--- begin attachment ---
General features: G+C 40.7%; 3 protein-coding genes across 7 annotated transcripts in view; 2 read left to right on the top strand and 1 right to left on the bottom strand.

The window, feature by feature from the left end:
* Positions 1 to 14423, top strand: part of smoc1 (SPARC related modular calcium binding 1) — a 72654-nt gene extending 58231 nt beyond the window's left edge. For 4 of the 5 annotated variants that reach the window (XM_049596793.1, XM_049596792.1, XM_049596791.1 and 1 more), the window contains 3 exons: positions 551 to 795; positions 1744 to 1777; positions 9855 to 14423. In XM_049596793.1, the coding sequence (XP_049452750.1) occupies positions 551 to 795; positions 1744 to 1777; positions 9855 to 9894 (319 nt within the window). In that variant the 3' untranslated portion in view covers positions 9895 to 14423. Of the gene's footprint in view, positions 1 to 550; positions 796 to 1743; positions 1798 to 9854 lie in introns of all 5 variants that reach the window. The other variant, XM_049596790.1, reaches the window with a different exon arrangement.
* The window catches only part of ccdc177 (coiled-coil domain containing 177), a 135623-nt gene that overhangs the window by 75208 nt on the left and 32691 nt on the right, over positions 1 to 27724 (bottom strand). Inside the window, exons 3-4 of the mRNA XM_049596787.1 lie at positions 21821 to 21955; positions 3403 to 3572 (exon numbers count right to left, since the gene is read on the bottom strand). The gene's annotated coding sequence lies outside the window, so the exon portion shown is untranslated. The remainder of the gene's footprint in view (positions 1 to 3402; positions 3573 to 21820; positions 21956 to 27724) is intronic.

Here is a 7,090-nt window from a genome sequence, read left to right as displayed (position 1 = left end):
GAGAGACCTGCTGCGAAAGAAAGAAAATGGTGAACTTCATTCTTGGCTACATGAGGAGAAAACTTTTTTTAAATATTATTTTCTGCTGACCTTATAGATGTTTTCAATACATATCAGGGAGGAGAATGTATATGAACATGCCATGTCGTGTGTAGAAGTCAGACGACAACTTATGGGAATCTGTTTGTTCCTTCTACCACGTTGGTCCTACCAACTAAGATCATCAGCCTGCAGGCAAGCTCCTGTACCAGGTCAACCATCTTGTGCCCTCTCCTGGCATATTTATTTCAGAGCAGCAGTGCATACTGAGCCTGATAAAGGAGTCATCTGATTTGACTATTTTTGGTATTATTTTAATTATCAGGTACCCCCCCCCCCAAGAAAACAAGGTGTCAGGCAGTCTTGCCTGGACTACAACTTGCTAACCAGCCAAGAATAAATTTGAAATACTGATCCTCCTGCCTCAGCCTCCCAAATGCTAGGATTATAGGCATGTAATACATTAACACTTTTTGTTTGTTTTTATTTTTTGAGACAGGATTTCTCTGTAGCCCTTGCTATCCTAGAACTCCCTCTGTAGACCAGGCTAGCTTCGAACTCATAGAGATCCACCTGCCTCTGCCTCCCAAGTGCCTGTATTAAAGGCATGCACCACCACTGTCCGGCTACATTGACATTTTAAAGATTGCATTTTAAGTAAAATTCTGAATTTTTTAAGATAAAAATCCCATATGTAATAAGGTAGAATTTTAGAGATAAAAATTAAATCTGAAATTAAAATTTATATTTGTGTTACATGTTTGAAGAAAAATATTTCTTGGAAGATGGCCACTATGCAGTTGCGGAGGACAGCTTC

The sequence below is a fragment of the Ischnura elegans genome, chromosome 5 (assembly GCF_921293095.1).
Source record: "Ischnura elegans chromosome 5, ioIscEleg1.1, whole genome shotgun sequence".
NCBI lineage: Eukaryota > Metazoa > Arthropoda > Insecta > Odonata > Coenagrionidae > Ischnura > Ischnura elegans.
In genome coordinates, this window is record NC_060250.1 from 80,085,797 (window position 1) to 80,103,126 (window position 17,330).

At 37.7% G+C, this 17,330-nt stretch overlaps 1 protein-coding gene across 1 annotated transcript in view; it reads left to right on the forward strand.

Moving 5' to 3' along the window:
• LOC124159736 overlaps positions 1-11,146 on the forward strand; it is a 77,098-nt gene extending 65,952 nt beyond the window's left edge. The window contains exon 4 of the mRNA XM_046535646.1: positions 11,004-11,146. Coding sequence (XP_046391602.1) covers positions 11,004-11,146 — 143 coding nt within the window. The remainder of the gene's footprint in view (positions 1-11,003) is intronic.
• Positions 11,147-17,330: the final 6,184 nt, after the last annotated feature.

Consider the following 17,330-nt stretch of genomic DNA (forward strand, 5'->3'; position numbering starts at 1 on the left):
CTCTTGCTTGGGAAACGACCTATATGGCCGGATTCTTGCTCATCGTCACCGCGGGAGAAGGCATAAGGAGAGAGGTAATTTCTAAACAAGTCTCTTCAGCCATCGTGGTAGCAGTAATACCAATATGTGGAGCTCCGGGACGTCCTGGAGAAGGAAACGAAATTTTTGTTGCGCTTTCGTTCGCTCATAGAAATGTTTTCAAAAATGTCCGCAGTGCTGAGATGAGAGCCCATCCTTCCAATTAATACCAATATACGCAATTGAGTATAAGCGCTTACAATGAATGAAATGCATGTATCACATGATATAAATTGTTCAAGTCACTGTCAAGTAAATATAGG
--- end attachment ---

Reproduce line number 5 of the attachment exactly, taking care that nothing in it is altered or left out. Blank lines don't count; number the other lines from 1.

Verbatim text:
Here is a 7,090-nt window from a genome sequence, read left to right as displayed (position 1 = left end):